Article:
I have been involved in reporting federal tax legislation for well over a quarter of a century and I am amazed that Congress can still surprise me. It happened with the "American Job Creation Act of 2004," which will be the second significant election year enacted tax law, closely following the "Working Families Tax Relief Act of 2004."  

This second piece of tax legislation is surprising on many levels. Rather than simply dealing with the repeal of the Foreign Sales Corporation/extra territorial income Internal Revenue Code provisions, as originally expected, it snowballed into massive tax legislation.

Once signed by President Bush, It will make a number of important changes including many that affect businesses, especially manufacturers and those with foreign income. Some other changes of note involve liberalization of the rules for S corporations, a whole new set of requirements for nonqualified compensation, and a deduction for sales taxes, which is in lieu of the deduction for state and local taxes. I am not going to try and summarize the numerous provisions here or the implications and planning possibilities because my column would then become a book, but suffice it to say those involved in taxes have their work cut out for them.

The tax publishers are already busily preparing explanations of the legislation, tax prep vendors are modifying their programs, and tax practitioners are trying to identify the various changes that affect their clients.  Then, there are the various commentaries and editorials being written criticizing or justifying the so-called special interests who benefit from the new tax law.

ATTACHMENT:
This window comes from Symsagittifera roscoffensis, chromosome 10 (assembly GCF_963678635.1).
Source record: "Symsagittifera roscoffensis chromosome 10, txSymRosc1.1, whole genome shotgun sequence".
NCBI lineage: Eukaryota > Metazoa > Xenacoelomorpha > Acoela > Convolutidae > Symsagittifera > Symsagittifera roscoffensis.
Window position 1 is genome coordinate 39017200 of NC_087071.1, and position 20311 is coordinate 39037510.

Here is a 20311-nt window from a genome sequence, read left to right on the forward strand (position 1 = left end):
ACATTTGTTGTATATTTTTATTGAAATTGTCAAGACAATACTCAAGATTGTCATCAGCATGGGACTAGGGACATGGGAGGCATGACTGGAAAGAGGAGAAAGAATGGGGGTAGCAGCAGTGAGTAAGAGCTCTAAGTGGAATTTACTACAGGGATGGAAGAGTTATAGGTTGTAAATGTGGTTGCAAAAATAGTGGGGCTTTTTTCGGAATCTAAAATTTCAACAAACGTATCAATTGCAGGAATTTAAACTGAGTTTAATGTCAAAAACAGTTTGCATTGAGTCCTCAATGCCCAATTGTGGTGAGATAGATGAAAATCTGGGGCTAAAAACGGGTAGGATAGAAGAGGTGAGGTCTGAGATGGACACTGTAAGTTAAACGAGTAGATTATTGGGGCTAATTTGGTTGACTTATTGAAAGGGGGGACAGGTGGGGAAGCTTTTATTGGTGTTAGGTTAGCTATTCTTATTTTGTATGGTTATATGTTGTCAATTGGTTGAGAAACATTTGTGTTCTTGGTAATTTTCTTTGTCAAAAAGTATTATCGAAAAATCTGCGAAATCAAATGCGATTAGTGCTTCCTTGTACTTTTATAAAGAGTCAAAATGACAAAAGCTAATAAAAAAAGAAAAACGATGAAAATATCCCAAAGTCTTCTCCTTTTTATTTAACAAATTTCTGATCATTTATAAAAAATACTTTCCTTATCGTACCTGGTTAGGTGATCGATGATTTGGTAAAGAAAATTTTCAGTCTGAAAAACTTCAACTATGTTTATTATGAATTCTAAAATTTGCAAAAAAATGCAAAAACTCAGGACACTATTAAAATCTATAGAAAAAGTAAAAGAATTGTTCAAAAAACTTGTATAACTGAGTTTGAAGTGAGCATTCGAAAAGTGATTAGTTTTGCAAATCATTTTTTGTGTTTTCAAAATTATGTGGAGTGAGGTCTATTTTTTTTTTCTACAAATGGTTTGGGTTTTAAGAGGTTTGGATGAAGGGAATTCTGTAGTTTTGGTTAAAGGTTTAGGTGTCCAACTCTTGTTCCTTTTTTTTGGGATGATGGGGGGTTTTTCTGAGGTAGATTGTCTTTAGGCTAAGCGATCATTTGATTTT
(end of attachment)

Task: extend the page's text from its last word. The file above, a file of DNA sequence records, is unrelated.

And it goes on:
It is going to take a while, but I think all of those involved will conclude and agree that the "American Job Creation Act of 2004" is extremely significant. What was originally thought to be a sleeper, a tax bill to deal with an adverse World Trade Organization ruling, morphed into something much bigger and that was completely missed by most who were busy following the presidential debates.

You know, I really shouldn't be that surprised because I remember when I first started out Congress enacted legislation one year at the very end of December and affected taxpayers had to act within days before the year expired to take advantage of it.

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